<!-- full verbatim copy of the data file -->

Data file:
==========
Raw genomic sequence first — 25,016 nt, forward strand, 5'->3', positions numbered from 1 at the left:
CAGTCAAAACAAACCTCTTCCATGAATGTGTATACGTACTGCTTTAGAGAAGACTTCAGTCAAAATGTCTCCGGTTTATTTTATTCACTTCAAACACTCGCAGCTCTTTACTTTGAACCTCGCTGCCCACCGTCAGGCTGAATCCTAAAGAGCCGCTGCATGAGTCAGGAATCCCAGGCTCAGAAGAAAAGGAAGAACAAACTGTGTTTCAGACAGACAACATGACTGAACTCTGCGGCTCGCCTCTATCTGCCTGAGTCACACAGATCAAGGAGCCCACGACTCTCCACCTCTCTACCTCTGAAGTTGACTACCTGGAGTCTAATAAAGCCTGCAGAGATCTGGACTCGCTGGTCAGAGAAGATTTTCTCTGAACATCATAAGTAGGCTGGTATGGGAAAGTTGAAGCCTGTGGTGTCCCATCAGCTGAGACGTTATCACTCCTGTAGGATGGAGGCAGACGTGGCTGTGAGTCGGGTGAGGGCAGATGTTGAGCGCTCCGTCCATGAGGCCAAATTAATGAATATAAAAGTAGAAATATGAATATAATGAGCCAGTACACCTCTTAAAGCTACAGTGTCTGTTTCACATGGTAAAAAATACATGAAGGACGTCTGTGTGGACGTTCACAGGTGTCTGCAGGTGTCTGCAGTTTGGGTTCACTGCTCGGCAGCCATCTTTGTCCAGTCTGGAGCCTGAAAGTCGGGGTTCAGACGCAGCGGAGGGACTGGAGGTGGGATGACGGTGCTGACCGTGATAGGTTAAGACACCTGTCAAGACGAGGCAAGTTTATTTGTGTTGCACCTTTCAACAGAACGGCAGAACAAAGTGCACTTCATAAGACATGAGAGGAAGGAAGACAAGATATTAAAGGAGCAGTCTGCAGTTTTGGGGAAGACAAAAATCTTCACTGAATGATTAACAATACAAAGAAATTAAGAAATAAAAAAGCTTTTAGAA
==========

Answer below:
Raw genomic sequence first — 25,016 nt, forward strand, 5'->3', positions numbered from 1 at the left:
CAGTCAAAACAAACCTCTTCCATGAATGTGTATACGTACTGCTTTAGAGAAGACTTCAGTCAAAATGTCTCCGGTTTATTTTATTCACTTCAAACACTCGCAGCTCTTTACTTTGAACCTCGCTGCCCACCGTCAGGCTGAATCCTAAAGAGCCGCTGCATGAGTCAGGAATCCCAGGCTCAGAAGAAAAGGAAGAACAAACTGTGTTTCAGACAGACAACATGACTGAACTCTGCGGCTCGCCTCTATCTGCCTGAGTCACACAGATCAAGGAGCCCACGACTCTCCACCTCTCTACCTCTGAAGTTGACTACCTGGAGTCTAATAAAGCCTGCAGAGATCTGGACTCGCTGGTCAGAGAAGATTTTCTCTGAACATCATAAGTAGGCTGGTATGGGAAAGTTGAAGCCTGTGGTGTCCCATCAGCTGAGACGTTATCACTCCTGTAGGATGGAGGCAGACGTGGCTGTGAGTCGGGTGAGGGCAGATGTTGAGCGCTCCGTCCATGAGGCCAAATTAATGAATATAAAAGTAGAAATATGAATATAATGAGCCAGTACACCTCTTAAAGCTACAGTGTCTGTTTCACATGGTAAAAAATACATGAAGGACGTCTGTGTGGACGTTCACAGGTGTCTGCAGGTGTCTGCAGTTTGGGTTCACTGCTCGGCAGCCATCTTTGTCCAGTCTGGAGCCTGAAAGTCGGGGTTCAGACGCAGCGGAGGGACTGGAGGTGGGATGACGGTGCTGACCGTGATAGGTTAAGACACCTGTCAAGACGAGGCAAGTTTATTTGTGTTGCACCTTTCAACAGAACGGCAGAACAAAGTGCACTTCATAAGACATGAGAGGAAGGAAGACAAGATATTAAAGGAGCAGTCTGCAGTTTTGGGGAAGACAAAAATCTTCACTGAATGATTAACAATACAAAGAAATTAAGAAATAAAAAAGCTTTTAGAA